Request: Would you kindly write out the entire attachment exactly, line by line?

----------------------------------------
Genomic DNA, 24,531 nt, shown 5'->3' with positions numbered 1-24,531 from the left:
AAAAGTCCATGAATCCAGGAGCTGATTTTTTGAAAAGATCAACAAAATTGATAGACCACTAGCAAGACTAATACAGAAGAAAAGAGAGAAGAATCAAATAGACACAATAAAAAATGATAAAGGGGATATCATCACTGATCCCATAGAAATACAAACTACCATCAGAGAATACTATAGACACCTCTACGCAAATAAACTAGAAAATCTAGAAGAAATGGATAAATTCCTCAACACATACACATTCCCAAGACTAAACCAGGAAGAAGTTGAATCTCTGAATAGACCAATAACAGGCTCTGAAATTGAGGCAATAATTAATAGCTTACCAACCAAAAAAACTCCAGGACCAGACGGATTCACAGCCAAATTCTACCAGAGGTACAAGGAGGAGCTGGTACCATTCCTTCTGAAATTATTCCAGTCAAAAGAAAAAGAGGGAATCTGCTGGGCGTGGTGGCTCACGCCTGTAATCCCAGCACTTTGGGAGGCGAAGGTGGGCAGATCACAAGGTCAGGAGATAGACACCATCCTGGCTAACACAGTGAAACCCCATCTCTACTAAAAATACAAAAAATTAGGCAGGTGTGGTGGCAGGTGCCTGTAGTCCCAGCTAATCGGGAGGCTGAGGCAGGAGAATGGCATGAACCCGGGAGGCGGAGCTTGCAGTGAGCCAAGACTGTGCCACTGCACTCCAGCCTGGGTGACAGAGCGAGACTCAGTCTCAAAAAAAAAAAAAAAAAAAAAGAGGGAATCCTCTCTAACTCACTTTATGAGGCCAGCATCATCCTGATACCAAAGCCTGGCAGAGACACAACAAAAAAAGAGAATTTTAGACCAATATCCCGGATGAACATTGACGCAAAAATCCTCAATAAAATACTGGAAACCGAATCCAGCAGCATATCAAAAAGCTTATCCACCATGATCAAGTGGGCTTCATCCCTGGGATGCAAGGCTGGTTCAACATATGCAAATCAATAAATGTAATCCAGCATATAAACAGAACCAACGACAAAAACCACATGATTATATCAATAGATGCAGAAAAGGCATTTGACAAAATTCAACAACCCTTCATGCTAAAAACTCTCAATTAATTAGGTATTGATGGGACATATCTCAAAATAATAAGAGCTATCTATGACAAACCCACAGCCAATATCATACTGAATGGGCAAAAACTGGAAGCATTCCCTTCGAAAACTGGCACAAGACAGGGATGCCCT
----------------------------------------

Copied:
Genomic DNA, 24,531 nt, shown 5'->3' with positions numbered 1-24,531 from the left:
AAAAGTCCATGAATCCAGGAGCTGATTTTTTGAAAAGATCAACAAAATTGATAGACCACTAGCAAGACTAATACAGAAGAAAAGAGAGAAGAATCAAATAGACACAATAAAAAATGATAAAGGGGATATCATCACTGATCCCATAGAAATACAAACTACCATCAGAGAATACTATAGACACCTCTACGCAAATAAACTAGAAAATCTAGAAGAAATGGATAAATTCCTCAACACATACACATTCCCAAGACTAAACCAGGAAGAAGTTGAATCTCTGAATAGACCAATAACAGGCTCTGAAATTGAGGCAATAATTAATAGCTTACCAACCAAAAAAACTCCAGGACCAGACGGATTCACAGCCAAATTCTACCAGAGGTACAAGGAGGAGCTGGTACCATTCCTTCTGAAATTATTCCAGTCAAAAGAAAAAGAGGGAATCTGCTGGGCGTGGTGGCTCACGCCTGTAATCCCAGCACTTTGGGAGGCGAAGGTGGGCAGATCACAAGGTCAGGAGATAGACACCATCCTGGCTAACACAGTGAAACCCCATCTCTACTAAAAATACAAAAAATTAGGCAGGTGTGGTGGCAGGTGCCTGTAGTCCCAGCTAATCGGGAGGCTGAGGCAGGAGAATGGCATGAACCCGGGAGGCGGAGCTTGCAGTGAGCCAAGACTGTGCCACTGCACTCCAGCCTGGGTGACAGAGCGAGACTCAGTCTCAAAAAAAAAAAAAAAAAAAAAGAGGGAATCCTCTCTAACTCACTTTATGAGGCCAGCATCATCCTGATACCAAAGCCTGGCAGAGACACAACAAAAAAAGAGAATTTTAGACCAATATCCCGGATGAACATTGACGCAAAAATCCTCAATAAAATACTGGAAACCGAATCCAGCAGCATATCAAAAAGCTTATCCACCATGATCAAGTGGGCTTCATCCCTGGGATGCAAGGCTGGTTCAACATATGCAAATCAATAAATGTAATCCAGCATATAAACAGAACCAACGACAAAAACCACATGATTATATCAATAGATGCAGAAAAGGCATTTGACAAAATTCAACAACCCTTCATGCTAAAAACTCTCAATTAATTAGGTATTGATGGGACATATCTCAAAATAATAAGAGCTATCTATGACAAACCCACAGCCAATATCATACTGAATGGGCAAAAACTGGAAGCATTCCCTTCGAAAACTGGCACAAGACAGGGATGCCCT